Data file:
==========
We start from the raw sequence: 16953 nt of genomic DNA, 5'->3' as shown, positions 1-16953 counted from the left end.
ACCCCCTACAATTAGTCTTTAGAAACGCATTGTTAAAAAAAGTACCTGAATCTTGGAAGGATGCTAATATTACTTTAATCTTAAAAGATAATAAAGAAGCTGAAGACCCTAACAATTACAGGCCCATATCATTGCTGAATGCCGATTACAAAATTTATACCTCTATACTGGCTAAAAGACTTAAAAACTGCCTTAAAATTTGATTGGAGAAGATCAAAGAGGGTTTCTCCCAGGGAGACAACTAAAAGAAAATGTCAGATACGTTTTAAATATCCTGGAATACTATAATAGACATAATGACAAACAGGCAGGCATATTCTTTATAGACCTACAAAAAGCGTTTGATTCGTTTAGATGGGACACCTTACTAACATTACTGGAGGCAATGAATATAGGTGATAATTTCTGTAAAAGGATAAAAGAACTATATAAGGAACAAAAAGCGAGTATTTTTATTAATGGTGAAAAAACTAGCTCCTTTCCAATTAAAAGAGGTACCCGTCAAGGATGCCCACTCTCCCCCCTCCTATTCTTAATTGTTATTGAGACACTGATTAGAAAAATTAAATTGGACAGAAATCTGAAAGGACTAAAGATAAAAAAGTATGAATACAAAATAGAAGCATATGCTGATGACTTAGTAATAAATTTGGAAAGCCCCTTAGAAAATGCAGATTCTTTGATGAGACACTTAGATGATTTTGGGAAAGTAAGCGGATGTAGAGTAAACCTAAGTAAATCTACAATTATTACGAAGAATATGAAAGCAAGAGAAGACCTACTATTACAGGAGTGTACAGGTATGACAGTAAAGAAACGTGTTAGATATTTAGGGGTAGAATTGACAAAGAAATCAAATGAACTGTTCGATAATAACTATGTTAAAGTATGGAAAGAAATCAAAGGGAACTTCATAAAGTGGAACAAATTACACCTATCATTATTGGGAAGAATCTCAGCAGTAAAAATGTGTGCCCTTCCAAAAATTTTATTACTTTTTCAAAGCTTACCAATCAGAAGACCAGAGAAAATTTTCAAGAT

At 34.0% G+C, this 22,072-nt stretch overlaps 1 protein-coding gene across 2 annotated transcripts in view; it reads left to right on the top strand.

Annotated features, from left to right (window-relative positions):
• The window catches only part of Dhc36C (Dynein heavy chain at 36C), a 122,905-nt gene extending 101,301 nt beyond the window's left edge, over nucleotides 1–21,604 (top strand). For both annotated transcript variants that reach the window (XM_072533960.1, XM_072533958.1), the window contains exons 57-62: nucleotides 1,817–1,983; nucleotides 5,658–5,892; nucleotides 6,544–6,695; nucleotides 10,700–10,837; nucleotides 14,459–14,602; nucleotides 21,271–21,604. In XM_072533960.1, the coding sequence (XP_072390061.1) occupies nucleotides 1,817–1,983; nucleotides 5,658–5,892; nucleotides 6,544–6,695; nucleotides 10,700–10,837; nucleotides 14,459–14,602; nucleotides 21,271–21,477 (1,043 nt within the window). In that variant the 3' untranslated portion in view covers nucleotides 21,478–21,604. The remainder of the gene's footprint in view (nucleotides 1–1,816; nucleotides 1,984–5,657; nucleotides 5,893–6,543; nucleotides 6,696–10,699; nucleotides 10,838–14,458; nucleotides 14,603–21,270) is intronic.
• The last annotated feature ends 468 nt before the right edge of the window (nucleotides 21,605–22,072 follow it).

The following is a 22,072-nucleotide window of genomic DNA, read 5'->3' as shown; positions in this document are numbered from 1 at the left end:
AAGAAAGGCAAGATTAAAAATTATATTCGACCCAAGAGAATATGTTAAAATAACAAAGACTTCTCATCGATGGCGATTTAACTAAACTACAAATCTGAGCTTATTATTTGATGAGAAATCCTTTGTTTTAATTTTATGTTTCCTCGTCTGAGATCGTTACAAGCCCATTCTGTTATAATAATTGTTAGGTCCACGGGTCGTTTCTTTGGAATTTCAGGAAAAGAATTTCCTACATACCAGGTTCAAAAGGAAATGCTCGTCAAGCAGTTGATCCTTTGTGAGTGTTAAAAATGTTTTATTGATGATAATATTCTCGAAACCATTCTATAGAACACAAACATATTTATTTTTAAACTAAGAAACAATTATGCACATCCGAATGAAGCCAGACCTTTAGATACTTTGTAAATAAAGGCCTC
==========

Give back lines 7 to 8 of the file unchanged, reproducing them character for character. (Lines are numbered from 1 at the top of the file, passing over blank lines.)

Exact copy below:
The following is a 22,072-nucleotide window of genomic DNA, read 5'->3' as shown; positions in this document are numbered from 1 at the left end:
AAGAAAGGCAAGATTAAAAATTATATTCGACCCAAGAGAATATGTTAAAATAACAAAGACTTCTCATCGATGGCGATTTAACTAAACTACAAATCTGAGCTTATTATTTGATGAGAAATCCTTTGTTTTAATTTTATGTTTCCTCGTCTGAGATCGTTACAAGCCCATTCTGTTATAATAATTGTTAGGTCCACGGGTCGTTTCTTTGGAATTTCAGGAAAAGAATTTCCTACATACCAGGTTCAAAAGGAAATGCTCGTCAAGCAGTTGATCCTTTGTGAGTGTTAAAAATGTTTTATTGATGATAATATTCTCGAAACCATTCTATAGAACACAAACATATTTATTTTTAAACTAAGAAACAATTATGCACATCCGAATGAAGCCAGACCTTTAGATACTTTGTAAATAAAGGCCTC